Halloween OK time to adopt dark critters, animal center chiefs say
A puppy waits to be adopted at Young-Williams Animal Center in Knoxville on Wednesday. The adoptions of black pets have traditionally been halted at area shelters during Halloween, but Young-Williams has decided to promote the animals instead this year.
A black kitty peers out from its cage at Young-Williams Animal Center. The center’s “Black Magic” promotion will try to find homes for the shelter’s black cats and dogs, which are typically harder to place than multicolored animals.
Tips for pets on Halloween
Young-Williams Animal Center is conjuring some "Black Magic" this Halloween. Contrary to past practice, the center this week is encouraging the adoption of black animals.
- Sweet treats can tasty to humans but toxic to animals. Keep all candy, especially chocolate, which can be fatal to pets, stored in a safe place.
- Avoid giving your fury friend a fright. Put them in a separate room during peak trick-or-treat hours.
- As perfect as your pet may look with your outfit, don't take them trick-or-treating with you.
- Only take your pet outside if you will be by their side at all times. You wouldn't want any little ghouls or ghosts to scare them off.
- Jack-o'-lanterns, while a Halloween tradition, can prove to be a hazard with pets around. A dog or cat can easily tip one over, causing the animal to be burned or a fire to ignite.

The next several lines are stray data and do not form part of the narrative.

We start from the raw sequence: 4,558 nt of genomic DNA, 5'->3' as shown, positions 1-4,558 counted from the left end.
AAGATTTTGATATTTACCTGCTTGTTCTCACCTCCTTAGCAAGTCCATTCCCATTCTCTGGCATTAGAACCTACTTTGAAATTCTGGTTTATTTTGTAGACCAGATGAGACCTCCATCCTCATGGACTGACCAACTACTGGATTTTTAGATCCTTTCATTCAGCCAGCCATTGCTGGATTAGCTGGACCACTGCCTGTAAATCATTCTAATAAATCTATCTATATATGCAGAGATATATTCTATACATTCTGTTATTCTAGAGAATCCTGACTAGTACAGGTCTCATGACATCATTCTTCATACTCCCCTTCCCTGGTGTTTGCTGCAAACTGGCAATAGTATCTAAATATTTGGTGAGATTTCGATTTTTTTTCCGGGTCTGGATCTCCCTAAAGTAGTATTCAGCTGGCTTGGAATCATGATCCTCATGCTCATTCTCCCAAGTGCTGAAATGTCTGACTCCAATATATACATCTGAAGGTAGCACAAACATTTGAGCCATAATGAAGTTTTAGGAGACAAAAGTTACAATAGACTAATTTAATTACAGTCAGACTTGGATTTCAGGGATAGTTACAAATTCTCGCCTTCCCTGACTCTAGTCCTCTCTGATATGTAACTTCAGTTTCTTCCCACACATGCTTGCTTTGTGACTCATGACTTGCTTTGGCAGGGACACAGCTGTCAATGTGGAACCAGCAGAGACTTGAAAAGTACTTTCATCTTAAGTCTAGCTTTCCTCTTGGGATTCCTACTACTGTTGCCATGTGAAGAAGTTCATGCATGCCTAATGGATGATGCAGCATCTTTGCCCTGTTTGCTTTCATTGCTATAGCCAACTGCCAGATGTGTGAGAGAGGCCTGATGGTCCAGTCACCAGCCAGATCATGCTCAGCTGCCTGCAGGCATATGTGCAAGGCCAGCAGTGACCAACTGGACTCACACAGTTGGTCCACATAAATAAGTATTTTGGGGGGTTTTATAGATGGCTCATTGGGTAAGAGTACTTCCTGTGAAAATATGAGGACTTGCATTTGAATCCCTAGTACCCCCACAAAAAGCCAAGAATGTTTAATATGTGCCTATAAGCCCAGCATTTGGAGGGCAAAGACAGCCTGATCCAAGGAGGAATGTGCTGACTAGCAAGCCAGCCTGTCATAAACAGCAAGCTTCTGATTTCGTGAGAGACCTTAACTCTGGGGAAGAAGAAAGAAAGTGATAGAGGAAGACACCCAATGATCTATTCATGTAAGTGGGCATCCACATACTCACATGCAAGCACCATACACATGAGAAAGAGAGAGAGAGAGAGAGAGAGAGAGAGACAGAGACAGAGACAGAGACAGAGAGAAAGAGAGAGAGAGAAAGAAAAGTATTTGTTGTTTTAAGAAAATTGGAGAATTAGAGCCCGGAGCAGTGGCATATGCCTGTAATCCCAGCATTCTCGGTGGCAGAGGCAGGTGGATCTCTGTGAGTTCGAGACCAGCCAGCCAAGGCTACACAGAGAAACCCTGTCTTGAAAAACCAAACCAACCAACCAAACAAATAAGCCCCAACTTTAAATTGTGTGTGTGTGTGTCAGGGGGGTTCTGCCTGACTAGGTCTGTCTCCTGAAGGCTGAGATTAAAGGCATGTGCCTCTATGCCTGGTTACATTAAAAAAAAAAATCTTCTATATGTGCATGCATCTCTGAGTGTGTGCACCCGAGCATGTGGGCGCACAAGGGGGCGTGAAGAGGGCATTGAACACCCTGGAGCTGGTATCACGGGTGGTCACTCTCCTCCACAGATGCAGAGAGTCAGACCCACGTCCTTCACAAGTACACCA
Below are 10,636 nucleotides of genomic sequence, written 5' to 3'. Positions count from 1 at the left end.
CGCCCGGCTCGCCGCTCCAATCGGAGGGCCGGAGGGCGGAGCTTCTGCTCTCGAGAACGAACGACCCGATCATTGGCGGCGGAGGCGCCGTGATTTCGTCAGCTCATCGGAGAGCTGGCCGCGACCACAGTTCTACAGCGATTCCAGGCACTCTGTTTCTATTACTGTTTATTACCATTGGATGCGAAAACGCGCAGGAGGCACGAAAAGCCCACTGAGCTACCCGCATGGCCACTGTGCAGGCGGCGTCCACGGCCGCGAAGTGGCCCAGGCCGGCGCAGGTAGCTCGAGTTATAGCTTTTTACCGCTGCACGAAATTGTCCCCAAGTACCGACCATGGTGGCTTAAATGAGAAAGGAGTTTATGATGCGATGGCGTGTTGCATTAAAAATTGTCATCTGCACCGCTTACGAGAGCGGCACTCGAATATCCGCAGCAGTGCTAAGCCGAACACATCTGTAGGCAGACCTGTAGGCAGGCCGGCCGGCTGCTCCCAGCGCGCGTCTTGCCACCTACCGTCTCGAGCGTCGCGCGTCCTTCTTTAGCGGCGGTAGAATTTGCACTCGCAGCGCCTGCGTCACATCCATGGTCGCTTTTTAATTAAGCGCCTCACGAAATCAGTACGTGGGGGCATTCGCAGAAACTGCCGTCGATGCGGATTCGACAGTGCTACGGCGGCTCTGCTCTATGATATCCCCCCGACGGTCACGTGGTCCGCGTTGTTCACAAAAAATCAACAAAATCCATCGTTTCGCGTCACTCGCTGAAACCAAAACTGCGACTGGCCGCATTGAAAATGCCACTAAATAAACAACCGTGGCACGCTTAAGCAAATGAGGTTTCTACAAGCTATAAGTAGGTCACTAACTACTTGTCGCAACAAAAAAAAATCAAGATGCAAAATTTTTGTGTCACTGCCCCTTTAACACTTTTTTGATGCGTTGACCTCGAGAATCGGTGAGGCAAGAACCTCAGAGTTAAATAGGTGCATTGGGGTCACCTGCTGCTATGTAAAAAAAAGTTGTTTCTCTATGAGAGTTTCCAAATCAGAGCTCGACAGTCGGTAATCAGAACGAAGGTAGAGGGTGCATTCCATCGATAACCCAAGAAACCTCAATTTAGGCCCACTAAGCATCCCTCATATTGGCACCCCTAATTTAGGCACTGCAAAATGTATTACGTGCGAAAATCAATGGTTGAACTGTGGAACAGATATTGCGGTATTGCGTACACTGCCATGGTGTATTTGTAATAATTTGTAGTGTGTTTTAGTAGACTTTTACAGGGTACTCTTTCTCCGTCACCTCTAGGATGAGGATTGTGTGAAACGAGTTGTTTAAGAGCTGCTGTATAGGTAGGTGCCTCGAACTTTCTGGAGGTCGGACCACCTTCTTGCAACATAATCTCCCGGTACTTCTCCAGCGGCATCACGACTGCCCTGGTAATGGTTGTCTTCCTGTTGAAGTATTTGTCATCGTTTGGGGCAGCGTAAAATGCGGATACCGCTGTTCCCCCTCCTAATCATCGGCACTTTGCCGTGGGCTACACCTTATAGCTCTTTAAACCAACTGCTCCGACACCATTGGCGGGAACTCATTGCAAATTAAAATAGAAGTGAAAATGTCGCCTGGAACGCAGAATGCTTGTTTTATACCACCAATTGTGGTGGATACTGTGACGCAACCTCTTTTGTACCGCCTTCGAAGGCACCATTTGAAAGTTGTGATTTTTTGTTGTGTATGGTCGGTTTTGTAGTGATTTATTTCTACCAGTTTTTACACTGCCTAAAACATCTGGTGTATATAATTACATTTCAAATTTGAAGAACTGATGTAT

Traditionally, area shelters halt the adoption of black pets two weeks before Halloween to avoid superstition-induced cruelty.
But Tim Adams, executive director at Young-Williams, 3201 Division St., said such acts don't appear to happen in our area. "There is no evidence to prove there has been any malicious activity with pet adoptions," he said.
The animal center's "Black Magic" promotion will try to find homes for the shelter's black cats and dogs, which Adams said are harder to place than multicolored animals. Young-Williams has about 20 black dogs and eight black cats needing homes.
Vicky Crosetti, executive director of The Humane Society of the Tennessee Valley, said there have been isolated instances of pet abuse on the holiday, but cases appeared coincidental and not connected to Halloween. "Kids, or even some adults, may be out on the same night abusing animals. But not as a result of Halloween," Crosetti said.
Adams said stress is the most significant concern for pets on Halloween, not abuse. Dressing a cat or dog in costume can be stressful for the animal, as can exposing them to strangers who appear in costume, he said. Adams advises owners to "think like their animals for a bit" to understand what might frighten them. It's best if owners can help pets stay on a normal routine, Adams said. He explained that that will make them feel more at ease.
Both Adams and Crosetti suggest keeping pets in a room away from trick-or-treaters at the front door.
"Pets get overly excited by trick-or-treaters," Crosetti said. "(A dog) may rush to the door and run away ... or knock a child down. Neither of those are good things."
Jenny Ratledge may be contacted at 865-342-6432.
Black animals more for treats than tricks : Local News : Knoxville News Sentinel